Nigeria Boko Haram
The Nigerian army has been accused of killing at least 16 members of terror group Boko Haram (Reuters)

The Nigerian army has been accused of killing at least 16 members of terror group Boko Haram hours after it arrested them.

The men were found in a morgue with bullets wounds on their bodies.

"All the bodies have gunshot wounds on them," a nurse at the Potiskum General Hospital told news agency AFP.

Who are Boko Haram militants?

Boko Haram, which fights against Western influence in Nigeria and aims to impose its version of sharia law in the country, declared an Islamic caliphate in Gwoza, along the Cameroon border, in August 2014.

The group has been raiding several cities in the north of the country in a bid to take control of more land.

Borno, Yobe, and Adamawa states, where the militants usually carry out their attacks, have been under a state of emergency since May 2013.

Violence linked to Boko Haram's insurgency has resulted in an estimated 10,000 deaths between 2002 and 2013.

The bodies had been brought in by soldiers, the nurse continued, and were formally identified by community leaders.

The army has not commented on the allegations.

News of the mass execution came as the Nigerian government released 42 inmates suspected of being Boko Haram militants.

The detainees were released after being cleared of suspicion of belonging to the terror group.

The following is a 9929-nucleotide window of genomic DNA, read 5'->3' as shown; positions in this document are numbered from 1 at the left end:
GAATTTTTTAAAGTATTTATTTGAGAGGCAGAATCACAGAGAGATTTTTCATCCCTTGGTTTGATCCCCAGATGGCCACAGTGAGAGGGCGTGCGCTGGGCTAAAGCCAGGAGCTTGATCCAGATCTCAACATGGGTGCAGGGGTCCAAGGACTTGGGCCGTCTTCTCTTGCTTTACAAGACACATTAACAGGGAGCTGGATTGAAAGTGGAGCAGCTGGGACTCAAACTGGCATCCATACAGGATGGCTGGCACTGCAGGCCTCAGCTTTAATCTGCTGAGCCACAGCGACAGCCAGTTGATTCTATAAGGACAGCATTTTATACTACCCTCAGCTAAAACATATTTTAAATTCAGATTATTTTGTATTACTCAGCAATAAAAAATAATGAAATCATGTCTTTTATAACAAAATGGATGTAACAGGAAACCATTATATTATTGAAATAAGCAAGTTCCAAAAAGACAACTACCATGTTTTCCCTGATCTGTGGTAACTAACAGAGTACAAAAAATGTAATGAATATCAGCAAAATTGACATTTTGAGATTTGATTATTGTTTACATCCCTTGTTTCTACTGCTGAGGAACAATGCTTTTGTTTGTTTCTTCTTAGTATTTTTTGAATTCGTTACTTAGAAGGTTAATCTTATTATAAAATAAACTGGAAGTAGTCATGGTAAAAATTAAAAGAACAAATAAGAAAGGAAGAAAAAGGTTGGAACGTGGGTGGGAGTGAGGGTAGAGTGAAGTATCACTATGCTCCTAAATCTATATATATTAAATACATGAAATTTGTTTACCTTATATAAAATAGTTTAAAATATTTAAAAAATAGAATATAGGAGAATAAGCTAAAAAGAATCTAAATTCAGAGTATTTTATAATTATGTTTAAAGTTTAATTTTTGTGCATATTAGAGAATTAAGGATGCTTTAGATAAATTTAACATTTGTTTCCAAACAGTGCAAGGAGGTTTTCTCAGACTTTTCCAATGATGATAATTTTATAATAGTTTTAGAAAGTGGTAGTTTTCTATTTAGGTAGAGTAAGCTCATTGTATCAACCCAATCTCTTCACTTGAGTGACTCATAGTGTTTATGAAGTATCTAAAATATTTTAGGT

"The Nigerian Army has for some time now been fighting terrorism in the country," a spokesperson for the 7 Division of the Nigerian Army told the Nigeria Bulletin.

"Over time some suspected terrorists were arrested and investigated. Forty two of the suspects were cleared of having any link with the terrorist group. Three out of the 42 cleared suspects are foreigners while the rest are Nigerians'".

He added that the division had given N100,000 (£371) to each of the 39 Nigerians to enable them return home and some of the former suspects will be also employed as tailors in the state service.

The release came a few days after suspected Boko Haram members carried out a mass jailbreak in Kogi state, central Nigeria, and a suicide bomb attack supposedly targeting Shia Muslims celebrating Ashura in Potiskum, Yobe State, which killed at least 32 people.

Boko Haram has repeatedly asked the government to release militants who had been captured, as a key condition to release some 220 schoolgirls abducted in Chibok, Borno State, last April.

President Goodluck Jonathan, however, always refused to release the insurgents.

Failed Ceasefire

Suspected Boko haram members stole dynamite and pick-up trucks from a French-owned cement works on Wednesday (6 November).

The raid came shortly after the terrorists cut off the hands of at least 10 civilians, who were punished for not having followed Sharia law.

Boko haram's fresh attacks came weeks after the Nigerian government announced it had reached a ceasefire with the terror group.

Critics cast doubts over the ceasefire, as Boko Haram's leader Abubakar Shekau did not release any official statement regarding the truce.